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Sound familiar?

“I have no idea what I want to do with my life.”

“Being a second-year student really isn’t that different from being a first-year student.”

“I’m only a second-year student, so I don’t really need to be thinking about graduation yet.”

Your second year of college may not seem much different than your first year, and yet it is. During your first year you’re really getting your feet under you- you learn about the campus, you make friends, you go to classes.

As a second-year, you’re completing your general education classes and beginning to get further into your major curriculum.  Or perhaps you haven’t chosen a major yet, and you’re trying to figure out what you want to do with your life so that you don’t continue to take general education classes.  With three years of college still to come, it may feel like you have a ton of time to make decisions, but by the end of this year you’ll be halfway through your college career!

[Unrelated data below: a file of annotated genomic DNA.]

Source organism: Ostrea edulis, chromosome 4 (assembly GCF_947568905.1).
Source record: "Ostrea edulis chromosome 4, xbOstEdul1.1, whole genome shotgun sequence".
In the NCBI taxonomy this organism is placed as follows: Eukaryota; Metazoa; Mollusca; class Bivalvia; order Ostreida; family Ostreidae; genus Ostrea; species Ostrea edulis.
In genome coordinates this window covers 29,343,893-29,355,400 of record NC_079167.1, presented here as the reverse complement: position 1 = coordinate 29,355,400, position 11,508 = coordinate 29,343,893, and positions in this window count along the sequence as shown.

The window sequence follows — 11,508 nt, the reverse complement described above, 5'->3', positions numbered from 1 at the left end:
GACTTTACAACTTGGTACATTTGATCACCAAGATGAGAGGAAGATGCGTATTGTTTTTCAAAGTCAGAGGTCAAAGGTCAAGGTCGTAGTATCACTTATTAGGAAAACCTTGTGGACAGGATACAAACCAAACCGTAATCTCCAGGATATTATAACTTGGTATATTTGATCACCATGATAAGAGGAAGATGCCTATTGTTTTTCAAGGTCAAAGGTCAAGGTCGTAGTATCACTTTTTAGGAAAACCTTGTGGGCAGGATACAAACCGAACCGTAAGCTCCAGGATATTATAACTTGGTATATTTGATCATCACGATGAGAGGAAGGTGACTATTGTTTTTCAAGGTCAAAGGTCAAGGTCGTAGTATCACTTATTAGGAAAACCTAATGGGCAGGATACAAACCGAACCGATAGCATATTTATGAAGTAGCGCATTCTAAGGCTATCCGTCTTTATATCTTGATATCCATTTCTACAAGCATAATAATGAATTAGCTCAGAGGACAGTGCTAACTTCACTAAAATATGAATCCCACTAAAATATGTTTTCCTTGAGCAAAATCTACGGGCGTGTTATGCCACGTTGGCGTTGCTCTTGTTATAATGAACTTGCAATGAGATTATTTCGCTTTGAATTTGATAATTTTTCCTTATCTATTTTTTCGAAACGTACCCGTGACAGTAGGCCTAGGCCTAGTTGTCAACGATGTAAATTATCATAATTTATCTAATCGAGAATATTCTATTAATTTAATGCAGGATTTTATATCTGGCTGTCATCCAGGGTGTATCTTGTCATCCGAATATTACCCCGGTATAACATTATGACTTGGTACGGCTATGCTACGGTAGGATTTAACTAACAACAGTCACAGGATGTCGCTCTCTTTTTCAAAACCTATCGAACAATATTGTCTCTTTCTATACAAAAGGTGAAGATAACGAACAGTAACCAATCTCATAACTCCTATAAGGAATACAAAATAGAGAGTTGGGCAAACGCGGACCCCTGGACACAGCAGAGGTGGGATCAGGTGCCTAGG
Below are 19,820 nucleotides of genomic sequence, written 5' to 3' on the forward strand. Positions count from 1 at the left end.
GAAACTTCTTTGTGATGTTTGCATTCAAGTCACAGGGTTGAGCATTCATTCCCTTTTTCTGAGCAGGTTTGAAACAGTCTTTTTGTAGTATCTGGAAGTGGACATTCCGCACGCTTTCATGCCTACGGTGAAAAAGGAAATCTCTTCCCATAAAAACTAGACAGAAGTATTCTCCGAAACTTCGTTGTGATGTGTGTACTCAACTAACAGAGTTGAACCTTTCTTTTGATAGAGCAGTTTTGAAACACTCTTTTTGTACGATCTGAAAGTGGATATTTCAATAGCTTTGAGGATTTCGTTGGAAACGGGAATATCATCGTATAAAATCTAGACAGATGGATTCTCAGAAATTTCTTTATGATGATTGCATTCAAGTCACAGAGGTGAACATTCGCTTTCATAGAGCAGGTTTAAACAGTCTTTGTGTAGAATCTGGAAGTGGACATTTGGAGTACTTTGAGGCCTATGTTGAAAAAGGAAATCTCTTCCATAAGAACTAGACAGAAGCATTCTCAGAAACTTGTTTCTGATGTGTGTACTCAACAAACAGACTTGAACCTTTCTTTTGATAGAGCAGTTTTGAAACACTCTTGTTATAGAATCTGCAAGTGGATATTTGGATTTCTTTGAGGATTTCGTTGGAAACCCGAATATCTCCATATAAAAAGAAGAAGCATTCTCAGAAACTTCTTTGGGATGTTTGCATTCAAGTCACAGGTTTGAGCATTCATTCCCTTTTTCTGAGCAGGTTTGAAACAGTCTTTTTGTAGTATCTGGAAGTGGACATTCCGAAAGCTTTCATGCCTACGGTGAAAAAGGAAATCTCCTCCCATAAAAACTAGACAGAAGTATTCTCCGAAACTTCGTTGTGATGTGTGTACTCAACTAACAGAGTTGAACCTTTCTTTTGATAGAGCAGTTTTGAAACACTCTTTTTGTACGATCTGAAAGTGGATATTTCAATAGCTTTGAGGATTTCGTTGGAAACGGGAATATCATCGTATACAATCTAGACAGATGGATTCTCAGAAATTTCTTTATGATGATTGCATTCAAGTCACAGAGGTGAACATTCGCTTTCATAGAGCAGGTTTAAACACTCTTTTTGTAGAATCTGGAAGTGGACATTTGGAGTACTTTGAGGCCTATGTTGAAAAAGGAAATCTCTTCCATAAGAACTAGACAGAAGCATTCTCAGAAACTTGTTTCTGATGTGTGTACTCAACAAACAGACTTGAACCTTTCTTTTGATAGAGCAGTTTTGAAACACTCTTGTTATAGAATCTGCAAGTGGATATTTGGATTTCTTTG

While it may seem scary, the reality is that the choices that you make now can shape your college experience.  If you want to study abroad you generally have to plan at least a year in advance.  If you want to be a student leader, you’ll first need to get involved as a member of a student organization.  If you want to get meaningful work experience it may take some time to work your way up from the bottom.

While you are focused on figuring out who you are and what you want to do with your life, special attention and services will be available to assist you.  Through a variety of programs, as well as one-on-one meetings, the SYE will help you to connect with resources to help you do well academically, identify a major or career path, build your resume, identify internship or co-op opportunities, get involved in service opportunities, and much more.

Some issues and concerns that we specifically help second-year students address:

  • Choosing a major and/or minor
  • Helping you work through potential issues as you apply to your intended major field
  • Pursuing study abroad options and planning your curriculum to include a semester or year abroad
  • Looking for internships, co-ops, campus jobs, student organizations or service opportunities to give you meaningful experience in your intended field
  • Finding a career path and identifying other activities or opportunities that can help you be successful in pursuit of that career path
  • Assisting you in addressing financial aid needs
  • General advocacy and guidance as you come across academic or personal issues that you are not sure how to address